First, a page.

Like fire, the wheel, automobiles and the telephone, social media has changed the world forever. Roughly one-in-three people across the globe are using social media platforms today to share, inform, influence, promote, and make friends. As a minority population in the US – weighing in at less than two percent – farmers and ranchers are gaining online proficiency and sophistication using Facebook, Instagram, and others to connect directly with consumers. At 4,000 strong, NY dairy farmers are no exception.
People are Curious
At 27-years old, Emilie Mulligan represents the fourth generation at Mulligan Farm in Avon, NY. This century farm milks 1,300 cows on 2,600 acres in the shadow of suburban Rochester. A Cornell graduate, Emilie most recently participated in the Young Dairy Leaders Institute, a nationally recognized leadership development program that prioritizes media training and consumer advocacy as important skills necessary to succeed in today's business climate.
“People are interested in what’s happening on the farm, and curious about the technology we use,” said Emilie. “And nobody can resist a baby calf.” She and her twin sister Claire are managing the farm’s social media. She involves the farm’s field crew where and when she can to show the feed to milk connection. “All farmers can do something,” said Emilie. “We all have different circles of influence considering our network of friends and family. For me it could be sorority sisters living in New York City or extended family in urban Buffalo. I don’t post on a consistent schedule, but at the very minimum, I try to do something once a week.”
Emilie’s most popular post was a picture taken from the front seat of a truck during corn harvest 2019. The message addressed corn’s ability to suck up carbon from the atmosphere. “The post was shared all over the country by many farm pages as well as Cooperative Extension and 4H,” added Emilie. “It was fun to see that people appreciated it.” She has also jumped into doing virtual farm tours for diverse audiences ranging from a local preschool to food bloggers. “It takes some practice. My first two tours were just me on my phone showing kids up close and personal what’s happening on the farm. I was able to take them with me as I sat in a tractor and prepped a cow for milking, looking directly at her udder at eye level. I couldn’t do any of these things on an in-person tour!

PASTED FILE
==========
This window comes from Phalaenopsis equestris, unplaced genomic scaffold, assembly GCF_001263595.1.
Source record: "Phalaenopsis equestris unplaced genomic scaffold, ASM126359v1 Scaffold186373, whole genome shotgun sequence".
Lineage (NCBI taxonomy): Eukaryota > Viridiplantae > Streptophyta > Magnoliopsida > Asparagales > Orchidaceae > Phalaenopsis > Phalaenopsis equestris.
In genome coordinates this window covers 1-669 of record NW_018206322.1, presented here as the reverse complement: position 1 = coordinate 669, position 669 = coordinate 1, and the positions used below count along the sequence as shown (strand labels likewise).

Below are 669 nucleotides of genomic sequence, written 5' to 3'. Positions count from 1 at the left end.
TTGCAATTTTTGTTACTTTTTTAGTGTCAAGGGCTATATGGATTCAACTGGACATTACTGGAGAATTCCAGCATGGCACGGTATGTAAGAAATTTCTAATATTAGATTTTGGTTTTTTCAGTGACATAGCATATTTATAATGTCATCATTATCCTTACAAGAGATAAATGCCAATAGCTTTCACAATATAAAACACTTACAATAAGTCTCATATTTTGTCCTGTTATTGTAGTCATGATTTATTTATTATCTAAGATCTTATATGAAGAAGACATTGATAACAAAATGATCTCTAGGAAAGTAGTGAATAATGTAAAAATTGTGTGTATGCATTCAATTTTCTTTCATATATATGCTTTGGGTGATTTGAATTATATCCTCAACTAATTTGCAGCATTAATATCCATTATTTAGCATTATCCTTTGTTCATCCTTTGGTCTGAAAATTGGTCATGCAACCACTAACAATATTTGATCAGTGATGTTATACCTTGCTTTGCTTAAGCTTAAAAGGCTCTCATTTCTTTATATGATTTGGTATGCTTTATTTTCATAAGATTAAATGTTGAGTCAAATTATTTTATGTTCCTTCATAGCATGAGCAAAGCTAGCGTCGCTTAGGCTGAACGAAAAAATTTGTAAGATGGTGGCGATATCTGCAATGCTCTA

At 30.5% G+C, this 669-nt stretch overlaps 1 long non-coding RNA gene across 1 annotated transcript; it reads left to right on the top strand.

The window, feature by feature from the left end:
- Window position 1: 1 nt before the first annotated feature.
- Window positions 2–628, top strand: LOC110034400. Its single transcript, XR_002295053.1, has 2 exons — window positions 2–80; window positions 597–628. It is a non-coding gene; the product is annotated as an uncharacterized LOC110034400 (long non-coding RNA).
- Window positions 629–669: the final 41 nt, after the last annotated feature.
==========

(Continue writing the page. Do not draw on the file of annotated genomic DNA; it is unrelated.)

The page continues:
“Random people will come up to me, that are not in agriculture, and comment on something I’ve posted,” said Emilie. “That’s exactly what I want to hear.”
Making New Connections
Kim Skellie and George Andrew are college classmates that became business partners in an established family farm located in Newark, NY. El-Vi Farms has grown from the 40 cows that Elmer and Viola Peck started with in 1953 to 2,000 cows in 2020. Working with two other partners – Allan Ruffalo and Josh Peck, Kim is the “people” guy and George is the cow man.
“The number one reason we use social media is to help the public understand how we treat animals,” said Kim. “Consumers like me are more and more interested in making a positive difference through our purchasing power. As a farm, we don’t want negative misconceptions about how we operate to deter people from buying dairy products.
“At the NYS Fair a few years back I met a woman from Manhattan who had a lot of questions about dairy farming,” said Kim. “Talking one-on-one with her, we both had ah-hah moments. Through social media, this type of interaction is possible on a much greater scale. We’re also able to inform legislators who are increasingly involved in animal policymaking. This is their chance to gain some knowledge that will influence future decision-making.”